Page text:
3/4 cup dried elderberries (or 2 cups fresh elderberries)
3 cups water
1 cup raw honey (I use Irish Ridge honey of course!)
- Bring elderberries and water to a boil, simmer for 30 minutes on medium-low. As the original recipe states, you are trying to reduce your volume by about 1/3, so don't hold back on the bubbling. I stir the boiling mixture a few times during the 30 minute period.
- Remove from heat and mash the elderberries with a potato masher. Wait a few minutes to cool the liquid a few degrees before the next step.
- Strain the mash/liquid through a filter (see below for filter details) into a glass bowl. Then, using clean tongs, press against the ball of mash in the filter to squeeze out as much liquid as possible.
- Cool to 100F. I cool the liquid this low so that it remains below maximum hive temperatures, which means that the raw honey won't be compromised when you mix it in.
- Mix in raw honey. Note that I often mix in completely crystallized/solid raw honey and it does dissolve, even at 100F. But it will take some extra stirring.
- Store in the fridge in glass jars. I use pint sized mason jars.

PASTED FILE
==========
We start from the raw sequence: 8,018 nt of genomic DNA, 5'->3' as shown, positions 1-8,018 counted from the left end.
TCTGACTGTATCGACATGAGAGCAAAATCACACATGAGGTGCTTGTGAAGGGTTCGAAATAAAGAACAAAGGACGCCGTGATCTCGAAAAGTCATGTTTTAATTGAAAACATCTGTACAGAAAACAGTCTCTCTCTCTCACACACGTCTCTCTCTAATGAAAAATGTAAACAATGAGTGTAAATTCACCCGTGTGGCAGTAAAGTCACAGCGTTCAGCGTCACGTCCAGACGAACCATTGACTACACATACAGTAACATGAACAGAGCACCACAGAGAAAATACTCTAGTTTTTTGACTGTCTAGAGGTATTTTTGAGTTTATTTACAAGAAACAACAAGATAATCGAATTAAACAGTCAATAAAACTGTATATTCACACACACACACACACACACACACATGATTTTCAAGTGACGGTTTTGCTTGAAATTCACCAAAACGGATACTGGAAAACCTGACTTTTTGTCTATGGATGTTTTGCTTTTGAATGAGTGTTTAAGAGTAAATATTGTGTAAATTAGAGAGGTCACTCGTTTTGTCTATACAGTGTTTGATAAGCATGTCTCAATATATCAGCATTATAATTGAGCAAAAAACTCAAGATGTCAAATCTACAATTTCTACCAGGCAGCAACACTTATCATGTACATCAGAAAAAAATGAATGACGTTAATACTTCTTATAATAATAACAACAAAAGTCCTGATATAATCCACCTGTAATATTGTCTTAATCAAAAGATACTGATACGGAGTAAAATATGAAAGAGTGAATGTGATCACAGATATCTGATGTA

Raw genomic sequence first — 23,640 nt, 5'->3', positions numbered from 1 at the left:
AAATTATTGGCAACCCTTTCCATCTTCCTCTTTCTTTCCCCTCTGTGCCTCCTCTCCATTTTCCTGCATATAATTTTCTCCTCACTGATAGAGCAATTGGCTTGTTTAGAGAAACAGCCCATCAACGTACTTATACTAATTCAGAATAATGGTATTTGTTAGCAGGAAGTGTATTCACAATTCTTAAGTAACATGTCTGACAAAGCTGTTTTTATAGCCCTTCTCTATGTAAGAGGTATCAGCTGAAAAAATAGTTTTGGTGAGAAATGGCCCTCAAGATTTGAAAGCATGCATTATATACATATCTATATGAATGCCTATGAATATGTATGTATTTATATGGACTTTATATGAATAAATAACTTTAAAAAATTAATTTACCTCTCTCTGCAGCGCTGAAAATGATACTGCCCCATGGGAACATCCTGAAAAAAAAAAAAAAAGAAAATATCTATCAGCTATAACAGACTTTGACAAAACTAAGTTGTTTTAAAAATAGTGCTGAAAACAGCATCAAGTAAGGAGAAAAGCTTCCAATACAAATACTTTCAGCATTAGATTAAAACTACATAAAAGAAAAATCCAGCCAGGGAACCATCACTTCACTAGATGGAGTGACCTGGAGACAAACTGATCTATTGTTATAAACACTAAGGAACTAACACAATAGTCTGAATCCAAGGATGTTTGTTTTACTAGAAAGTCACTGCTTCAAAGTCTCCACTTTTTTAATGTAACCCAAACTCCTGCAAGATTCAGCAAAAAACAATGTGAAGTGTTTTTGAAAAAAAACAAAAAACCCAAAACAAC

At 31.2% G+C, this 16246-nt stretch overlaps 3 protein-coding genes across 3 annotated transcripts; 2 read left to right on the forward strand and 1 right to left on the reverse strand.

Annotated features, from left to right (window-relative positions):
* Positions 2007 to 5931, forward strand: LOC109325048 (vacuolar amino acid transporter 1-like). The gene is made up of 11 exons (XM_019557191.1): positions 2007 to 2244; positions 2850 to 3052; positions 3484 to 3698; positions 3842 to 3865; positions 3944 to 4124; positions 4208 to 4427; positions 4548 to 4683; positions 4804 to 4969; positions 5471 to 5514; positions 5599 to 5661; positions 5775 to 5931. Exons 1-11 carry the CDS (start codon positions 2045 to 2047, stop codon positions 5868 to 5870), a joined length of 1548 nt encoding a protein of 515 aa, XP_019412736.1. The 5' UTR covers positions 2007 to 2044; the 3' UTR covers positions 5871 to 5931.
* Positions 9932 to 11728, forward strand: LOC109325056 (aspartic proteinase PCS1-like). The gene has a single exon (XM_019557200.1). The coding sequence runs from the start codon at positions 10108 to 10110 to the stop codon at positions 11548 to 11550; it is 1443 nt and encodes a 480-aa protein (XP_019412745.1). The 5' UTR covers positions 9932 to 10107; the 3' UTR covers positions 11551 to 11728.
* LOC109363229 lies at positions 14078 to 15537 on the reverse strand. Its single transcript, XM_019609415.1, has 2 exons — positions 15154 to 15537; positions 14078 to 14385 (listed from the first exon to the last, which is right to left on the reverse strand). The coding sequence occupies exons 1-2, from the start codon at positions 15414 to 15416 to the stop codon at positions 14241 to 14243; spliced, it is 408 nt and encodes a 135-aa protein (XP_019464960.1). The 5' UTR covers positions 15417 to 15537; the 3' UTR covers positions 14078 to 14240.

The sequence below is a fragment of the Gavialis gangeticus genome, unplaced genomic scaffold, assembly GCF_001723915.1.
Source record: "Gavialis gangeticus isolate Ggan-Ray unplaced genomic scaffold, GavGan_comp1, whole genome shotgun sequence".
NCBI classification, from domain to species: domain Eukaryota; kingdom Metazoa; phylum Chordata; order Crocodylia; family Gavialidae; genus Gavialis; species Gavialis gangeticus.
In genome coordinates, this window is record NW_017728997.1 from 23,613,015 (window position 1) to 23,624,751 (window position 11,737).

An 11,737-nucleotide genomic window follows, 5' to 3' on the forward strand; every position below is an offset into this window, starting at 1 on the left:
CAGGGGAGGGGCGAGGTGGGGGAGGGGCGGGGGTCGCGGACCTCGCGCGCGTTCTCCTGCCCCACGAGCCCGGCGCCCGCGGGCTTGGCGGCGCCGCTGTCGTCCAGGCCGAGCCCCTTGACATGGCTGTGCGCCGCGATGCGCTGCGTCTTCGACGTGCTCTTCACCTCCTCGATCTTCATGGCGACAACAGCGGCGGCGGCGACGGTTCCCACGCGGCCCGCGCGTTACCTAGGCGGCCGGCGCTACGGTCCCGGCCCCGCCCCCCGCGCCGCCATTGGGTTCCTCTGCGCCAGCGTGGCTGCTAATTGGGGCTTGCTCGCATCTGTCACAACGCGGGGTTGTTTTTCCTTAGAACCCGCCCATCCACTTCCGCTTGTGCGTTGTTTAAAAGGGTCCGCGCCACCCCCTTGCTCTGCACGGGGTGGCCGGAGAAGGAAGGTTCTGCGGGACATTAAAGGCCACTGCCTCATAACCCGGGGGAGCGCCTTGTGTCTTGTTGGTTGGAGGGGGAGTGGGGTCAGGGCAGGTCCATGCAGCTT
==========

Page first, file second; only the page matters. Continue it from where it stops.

- For the filtering step, I use a nylon filter that originally came with a honey bucket that I ordered online a few years ago (see picture at the bottom of this post). I like it because it is reusable (unlike cheesecloth) and easy to clean, with no chance of cotton fibers getting into the syrup.
- I've stored this syrup in the fridge with no issues from November to February (3 months). That's the longest I've needed to store it before it was all used up! But I do take precautions to keep it clean, like no double-dipping of spoons and no drinking directly from the jar, etc.
- I eat about 1 Tbsp per day whenever I feel run down, as a preventative (placebo or otherwise). When I get sick, I eat maybe 3 Tbsp/day. But of course, I NEVER get sick because of my magical elderberry syrup, right? right?
- I usually double or even triple the recipe when I make it.
- Yes, this will stink up your entire house (good stink if you like the smell of elderberries; bad stink if you do not).
- Don't be a fool and store the syrup under a canning lid that was previously used to store fridge pickles. Unless, unlike me, you like your syrup with a faint taste/smell of garlic, vinegar, and celery seeds.
- Elderberry bushes are not hard to grow and make really pretty shrubs. If you live in the northeastern US, I recommend Nourse Farms as a supplier of elderberry plants that should fruit about 2-3 years after planting.